Activists want Salt Lake City to halt new development until its gentrification study is done
Gaspar Valencia has lived in his four-bedroom, one-bathroom house on the west side of Salt Lake City for eight years.
Nowadays, it would be pretty impossible to find a house that size at the price he rents it: $500 a month.
“It really is a great price,” Valencia said via translator.
He lives there with his two children and dog. He’s a single father, and he said he likes the neighborhood because of his kids’ schools.
In early February, he received a notice saying he had 30 days to move out. He said the property owner had previously told him there were plans to build townhomes there, and eventually he’d have to leave, but he said he didn’t know when that day would come.
“It's going to be very difficult to find another place like this where I can find it at the same rent,” he said. “The size of the home and also the ability to be in a place that's private.”
Gentrification in Salt Lake City
Salt Lake City is aware there’s an issue. They announced a gentrification study in the fall of 2021, which includes data collection and community engagement. The goal is to prevent involuntary displacement.
“As we work to balance growth and preservation, it’s important for the city to ensure housing choice and equity for all our residents,” Salt Lake City Mayor Erin Mendenhall said at the time. “We want our residents to be able to stay in the communities they have helped build.”
Angela Price, policy director for Salt Lake City’s Community and Neighborhoods Department, said she’s heard some frustration from people over why the study isn’t done yet.
“It's taking so long because we want to make sure that we're getting it right,” Price said.
Calls for action
Some community activists are calling for action now. The Rose Park Brown Berets, a political organization on the west side of Salt Lake City, want a moratorium on developments that will displace people while the study is completed.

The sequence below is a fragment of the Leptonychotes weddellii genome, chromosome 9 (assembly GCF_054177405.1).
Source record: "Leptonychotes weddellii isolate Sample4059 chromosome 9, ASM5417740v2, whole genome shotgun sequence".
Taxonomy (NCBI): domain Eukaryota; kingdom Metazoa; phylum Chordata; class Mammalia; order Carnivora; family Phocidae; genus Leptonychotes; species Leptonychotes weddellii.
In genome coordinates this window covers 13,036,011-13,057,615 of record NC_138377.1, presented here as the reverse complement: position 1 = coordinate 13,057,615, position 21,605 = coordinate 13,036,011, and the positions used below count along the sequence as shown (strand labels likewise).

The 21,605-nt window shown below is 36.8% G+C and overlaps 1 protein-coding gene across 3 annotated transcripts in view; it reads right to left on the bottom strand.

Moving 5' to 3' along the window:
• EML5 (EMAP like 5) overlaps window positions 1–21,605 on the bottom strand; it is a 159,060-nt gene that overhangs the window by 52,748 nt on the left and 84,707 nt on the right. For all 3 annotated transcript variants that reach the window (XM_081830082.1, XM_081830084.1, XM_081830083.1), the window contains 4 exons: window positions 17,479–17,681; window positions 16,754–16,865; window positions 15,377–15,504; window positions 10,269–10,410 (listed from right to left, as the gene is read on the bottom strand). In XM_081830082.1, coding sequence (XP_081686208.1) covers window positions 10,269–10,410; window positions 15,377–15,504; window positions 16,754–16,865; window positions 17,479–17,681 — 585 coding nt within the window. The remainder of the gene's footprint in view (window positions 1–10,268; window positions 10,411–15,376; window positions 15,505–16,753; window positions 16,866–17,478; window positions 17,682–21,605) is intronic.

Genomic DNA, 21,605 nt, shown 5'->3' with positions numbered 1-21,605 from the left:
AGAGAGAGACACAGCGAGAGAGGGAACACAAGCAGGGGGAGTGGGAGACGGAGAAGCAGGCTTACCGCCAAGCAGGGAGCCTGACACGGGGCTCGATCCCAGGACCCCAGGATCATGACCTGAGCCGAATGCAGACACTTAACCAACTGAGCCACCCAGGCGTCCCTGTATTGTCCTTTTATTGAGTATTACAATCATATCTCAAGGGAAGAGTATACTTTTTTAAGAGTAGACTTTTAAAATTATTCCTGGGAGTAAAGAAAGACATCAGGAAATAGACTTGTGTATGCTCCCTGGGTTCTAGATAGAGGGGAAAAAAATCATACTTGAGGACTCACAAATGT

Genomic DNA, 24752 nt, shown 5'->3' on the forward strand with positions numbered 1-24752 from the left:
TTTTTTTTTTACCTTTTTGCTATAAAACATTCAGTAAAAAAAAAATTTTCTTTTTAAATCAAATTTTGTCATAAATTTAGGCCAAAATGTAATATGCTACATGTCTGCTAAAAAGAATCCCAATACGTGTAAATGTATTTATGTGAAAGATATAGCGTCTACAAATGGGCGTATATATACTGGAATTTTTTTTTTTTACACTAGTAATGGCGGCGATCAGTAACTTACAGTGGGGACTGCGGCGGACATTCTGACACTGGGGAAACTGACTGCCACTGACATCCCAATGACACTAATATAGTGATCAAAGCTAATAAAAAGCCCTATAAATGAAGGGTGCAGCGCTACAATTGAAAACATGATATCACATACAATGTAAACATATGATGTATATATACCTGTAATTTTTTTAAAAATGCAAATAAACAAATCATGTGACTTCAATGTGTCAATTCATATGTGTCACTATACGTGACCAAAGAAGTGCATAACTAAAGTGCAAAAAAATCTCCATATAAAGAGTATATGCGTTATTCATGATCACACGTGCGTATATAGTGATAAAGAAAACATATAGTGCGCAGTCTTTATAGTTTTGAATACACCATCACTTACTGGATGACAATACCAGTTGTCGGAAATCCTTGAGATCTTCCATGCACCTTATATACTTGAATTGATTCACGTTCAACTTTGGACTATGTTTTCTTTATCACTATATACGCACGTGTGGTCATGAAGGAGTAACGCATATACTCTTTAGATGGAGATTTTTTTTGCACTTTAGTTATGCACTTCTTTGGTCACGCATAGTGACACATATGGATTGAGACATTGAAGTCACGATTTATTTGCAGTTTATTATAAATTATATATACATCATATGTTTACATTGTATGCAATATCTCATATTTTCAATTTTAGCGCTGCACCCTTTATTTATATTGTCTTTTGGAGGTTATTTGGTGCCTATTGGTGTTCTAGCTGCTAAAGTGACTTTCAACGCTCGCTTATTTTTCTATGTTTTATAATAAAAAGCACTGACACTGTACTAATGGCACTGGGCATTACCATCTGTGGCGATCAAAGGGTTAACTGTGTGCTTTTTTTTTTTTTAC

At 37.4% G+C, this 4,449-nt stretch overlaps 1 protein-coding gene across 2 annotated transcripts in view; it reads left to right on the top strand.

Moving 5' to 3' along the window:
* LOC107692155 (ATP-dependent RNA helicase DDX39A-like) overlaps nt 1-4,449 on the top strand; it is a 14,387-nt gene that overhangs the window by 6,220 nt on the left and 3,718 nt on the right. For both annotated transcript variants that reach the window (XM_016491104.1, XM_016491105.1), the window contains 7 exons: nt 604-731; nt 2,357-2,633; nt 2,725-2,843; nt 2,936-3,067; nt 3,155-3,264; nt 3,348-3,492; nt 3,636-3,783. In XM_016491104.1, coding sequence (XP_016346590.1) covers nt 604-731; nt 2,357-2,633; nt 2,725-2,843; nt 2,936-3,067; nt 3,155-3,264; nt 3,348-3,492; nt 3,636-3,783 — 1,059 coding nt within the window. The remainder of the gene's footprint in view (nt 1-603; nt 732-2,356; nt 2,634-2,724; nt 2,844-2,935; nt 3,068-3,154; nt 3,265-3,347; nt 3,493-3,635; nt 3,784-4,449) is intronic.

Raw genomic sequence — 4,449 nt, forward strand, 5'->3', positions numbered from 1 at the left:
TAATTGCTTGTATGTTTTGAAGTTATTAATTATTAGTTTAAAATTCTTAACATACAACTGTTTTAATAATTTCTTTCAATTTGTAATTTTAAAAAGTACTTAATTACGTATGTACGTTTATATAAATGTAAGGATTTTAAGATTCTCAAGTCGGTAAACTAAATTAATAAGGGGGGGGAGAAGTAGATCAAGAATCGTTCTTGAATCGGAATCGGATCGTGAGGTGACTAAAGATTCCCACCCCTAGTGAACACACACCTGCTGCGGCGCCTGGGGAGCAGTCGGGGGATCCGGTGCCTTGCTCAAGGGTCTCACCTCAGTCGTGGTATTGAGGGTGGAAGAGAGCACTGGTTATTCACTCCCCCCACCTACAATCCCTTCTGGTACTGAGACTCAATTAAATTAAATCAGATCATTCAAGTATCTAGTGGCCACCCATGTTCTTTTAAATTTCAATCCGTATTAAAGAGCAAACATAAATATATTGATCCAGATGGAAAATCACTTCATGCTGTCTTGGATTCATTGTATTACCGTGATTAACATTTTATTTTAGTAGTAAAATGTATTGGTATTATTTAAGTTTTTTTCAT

“If they were really intentional about wanting to combat the effects of gentrification, they would use this time to stop all luxury developments,” said Qiru Cantua with the group. “That would show true solidarity with the people.
But Price said a moratorium isn’t possible.
“We legally are not allowed to put a moratorium on development,” she said. “It goes to private property rights. When you buy a piece of property, you have kind of a bundle of rights that come with it. If you're allowed, through a city ordinance, to develop your property, there's not a whole lot that we can do to stop you from doing that.”
According to Jordan Cullimore, lead attorney at the Utah Property Rights Ombudsman Office, the decision really lies with the city council.
Under state code, the council could issue a temporary land use regulation — like a six month moratorium — if they find a good reason to do so.
“The legislative body needs to be convinced that there is a compelling countervailing interest that's going to be jeopardized if they don't put in place this temporary land use regulation,” Cullimore said.
Typically, he said that’s been something like a public safety or health concern. But he said he’s unaware of a strict definition.
“Then it would just be a question of if someone would challenge their determination,” he said. “As someone who works in the industry, it would be something they'd want to think long and hard about before they would pursue, if they were concerned about legal challenges.”
Price said the city has some rental assistance programs, and they’re also considering new zoning to encourage the building of affordable housing. She said it’s important to get a handle on what the problem is before they make any big decisions.
“I think that we don't want to kind of get ahead of our skis on policy because we really want to understand the problem,” she said. “We have a lot of anecdotal evidence. I think we kind of have an idea of what's happening, but we don't want to just start implementing policies and putting resources towards things if it's not actually going to help.”
Meanwhile, Valencia has to be out of his home around March 10. He said he’s looked at similar places where he could probably afford to pay rent, but the initial deposits are a big barrier.
“I wouldn't want others to go through this, with a limited amount of time to try to figure out a new place to live and come up with all this money,” he said. “We all have bills and budgets, and it's difficult.”
Residents can participate online in Salt Lake City’s gentrification study.